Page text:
We're not certain, but there's a gentle lapping of rising waters of desperation in Al Gore rolling up his sleeves to beg for participation in the Brazil part of Live Earth:
Since the country is four and half thousand kilometres long and four thousand kilometres wide, you might think that the kindest thing for the environment would be for people living outside Rio to not make a massive trek across the nation, burning fossil fuels on the way. Gore threw open his invitation during a visit to Rio, part of a whistle-stop tour of South American capitals to warn the world against needless consumption of scarce resources. Don't worry, he made the journey in a coracle, powered by the burning of uncounted Floridian ballots.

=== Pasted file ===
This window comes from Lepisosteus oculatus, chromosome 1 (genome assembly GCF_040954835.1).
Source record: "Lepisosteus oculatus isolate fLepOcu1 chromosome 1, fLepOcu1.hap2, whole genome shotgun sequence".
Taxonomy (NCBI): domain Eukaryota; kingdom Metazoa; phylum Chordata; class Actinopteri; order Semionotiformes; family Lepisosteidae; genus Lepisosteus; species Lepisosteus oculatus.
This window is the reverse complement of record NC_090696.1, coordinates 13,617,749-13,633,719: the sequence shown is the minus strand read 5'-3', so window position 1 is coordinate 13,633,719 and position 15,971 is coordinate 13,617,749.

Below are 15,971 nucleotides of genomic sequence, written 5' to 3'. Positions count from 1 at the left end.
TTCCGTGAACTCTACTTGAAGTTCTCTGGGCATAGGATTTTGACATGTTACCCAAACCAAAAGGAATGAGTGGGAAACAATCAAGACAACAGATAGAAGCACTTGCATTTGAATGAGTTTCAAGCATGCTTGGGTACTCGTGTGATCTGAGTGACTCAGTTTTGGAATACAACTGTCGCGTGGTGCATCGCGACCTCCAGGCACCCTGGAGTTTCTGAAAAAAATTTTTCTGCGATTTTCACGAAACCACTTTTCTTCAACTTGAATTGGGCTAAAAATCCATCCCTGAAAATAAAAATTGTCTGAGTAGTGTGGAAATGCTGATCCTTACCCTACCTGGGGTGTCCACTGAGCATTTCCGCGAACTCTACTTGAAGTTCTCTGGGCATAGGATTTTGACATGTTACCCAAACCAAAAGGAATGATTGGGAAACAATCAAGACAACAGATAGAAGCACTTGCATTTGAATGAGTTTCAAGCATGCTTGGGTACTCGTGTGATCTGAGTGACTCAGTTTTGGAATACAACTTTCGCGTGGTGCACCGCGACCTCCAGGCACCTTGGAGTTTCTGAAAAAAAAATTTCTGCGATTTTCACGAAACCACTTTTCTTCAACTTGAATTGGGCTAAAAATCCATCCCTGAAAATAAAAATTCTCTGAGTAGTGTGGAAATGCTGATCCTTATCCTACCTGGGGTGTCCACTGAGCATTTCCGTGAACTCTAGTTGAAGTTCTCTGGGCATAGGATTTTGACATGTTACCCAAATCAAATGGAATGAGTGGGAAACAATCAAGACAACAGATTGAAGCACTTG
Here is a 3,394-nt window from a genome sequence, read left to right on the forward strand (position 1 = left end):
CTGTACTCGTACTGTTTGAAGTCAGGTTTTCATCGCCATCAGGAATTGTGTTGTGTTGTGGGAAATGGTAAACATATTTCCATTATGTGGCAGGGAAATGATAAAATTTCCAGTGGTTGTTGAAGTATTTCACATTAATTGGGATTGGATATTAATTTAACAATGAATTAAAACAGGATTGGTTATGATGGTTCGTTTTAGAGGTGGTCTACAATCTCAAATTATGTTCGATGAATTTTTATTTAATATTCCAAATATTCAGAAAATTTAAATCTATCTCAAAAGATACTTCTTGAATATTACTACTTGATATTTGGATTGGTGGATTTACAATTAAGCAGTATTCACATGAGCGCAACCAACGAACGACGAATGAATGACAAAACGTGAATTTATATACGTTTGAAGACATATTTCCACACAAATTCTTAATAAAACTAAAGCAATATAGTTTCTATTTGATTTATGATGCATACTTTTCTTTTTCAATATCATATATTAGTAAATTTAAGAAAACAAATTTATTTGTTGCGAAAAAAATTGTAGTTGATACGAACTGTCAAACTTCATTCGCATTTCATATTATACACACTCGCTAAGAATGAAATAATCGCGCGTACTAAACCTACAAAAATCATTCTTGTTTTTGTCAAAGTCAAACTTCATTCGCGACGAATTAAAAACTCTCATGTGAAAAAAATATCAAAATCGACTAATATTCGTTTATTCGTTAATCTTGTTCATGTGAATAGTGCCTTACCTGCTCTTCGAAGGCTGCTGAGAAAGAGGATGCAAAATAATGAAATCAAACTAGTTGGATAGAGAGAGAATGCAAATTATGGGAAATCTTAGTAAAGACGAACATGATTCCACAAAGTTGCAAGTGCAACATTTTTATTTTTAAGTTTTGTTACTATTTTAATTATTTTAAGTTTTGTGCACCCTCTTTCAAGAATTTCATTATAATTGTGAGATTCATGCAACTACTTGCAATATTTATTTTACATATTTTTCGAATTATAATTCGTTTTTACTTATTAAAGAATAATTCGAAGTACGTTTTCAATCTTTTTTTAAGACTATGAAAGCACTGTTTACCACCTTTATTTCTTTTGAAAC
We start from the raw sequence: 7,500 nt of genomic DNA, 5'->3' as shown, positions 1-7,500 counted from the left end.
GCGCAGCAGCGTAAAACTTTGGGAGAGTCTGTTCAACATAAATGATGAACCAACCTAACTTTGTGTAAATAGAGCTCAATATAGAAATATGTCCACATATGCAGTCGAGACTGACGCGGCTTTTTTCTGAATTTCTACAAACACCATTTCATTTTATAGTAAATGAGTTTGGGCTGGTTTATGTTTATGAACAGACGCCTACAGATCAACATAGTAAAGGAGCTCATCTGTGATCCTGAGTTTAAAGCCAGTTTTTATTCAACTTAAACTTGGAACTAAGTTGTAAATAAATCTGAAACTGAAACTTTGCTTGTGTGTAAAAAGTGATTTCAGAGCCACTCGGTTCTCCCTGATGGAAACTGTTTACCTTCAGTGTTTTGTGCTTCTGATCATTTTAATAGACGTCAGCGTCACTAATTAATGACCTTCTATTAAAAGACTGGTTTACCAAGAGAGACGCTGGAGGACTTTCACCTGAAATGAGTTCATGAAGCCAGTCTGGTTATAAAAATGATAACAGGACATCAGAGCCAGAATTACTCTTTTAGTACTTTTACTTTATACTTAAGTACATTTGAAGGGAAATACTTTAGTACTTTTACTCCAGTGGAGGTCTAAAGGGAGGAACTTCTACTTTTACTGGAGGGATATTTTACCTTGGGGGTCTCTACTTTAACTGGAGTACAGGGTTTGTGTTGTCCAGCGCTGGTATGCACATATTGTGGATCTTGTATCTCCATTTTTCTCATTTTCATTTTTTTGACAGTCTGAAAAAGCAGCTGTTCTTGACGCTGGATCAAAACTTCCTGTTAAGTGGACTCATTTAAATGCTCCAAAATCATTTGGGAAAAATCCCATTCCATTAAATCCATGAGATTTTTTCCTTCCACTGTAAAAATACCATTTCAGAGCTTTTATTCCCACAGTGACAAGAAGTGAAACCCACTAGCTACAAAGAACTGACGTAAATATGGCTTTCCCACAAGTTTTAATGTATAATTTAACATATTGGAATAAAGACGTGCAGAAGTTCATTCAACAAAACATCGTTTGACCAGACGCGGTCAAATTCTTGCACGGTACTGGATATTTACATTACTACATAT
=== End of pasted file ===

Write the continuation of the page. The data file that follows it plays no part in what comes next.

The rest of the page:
Meanwhile, Bob Geldof has had a go at Gore. He's less than impressed with Live Earth, and not only because none of the seven nation's organisers have yet to offer him a slot to do I Don't Like Mondays:
"But why is (Gore) actually organizing them? To make us aware of the greenhouse effect? Everybody's known about that problem for years. We are all (expletive) conscious of global warming,"
Unlike, of course, the African debt crisis, which was known only to fourteen sub-Saharan finance ministers and Bono and Bob prior to the Live 8 concerts.
Unlike Live 8, of course, when the umpteenth minus one time Coldplay and Madonna got on stage had almost magical effects.
"It sounds like Live 8," he told the paper. "We're getting lots of responses from people who think we are organizing it."
Of course you are, Bob. And Peaches is having to turn down all sort of djing jobs left, right and centre.
If we were Al Gore, we'd invite the rump of the Boomtown Rats to play. Without Bob.
[Thanks to Joe for the tip on the Geldof stuff]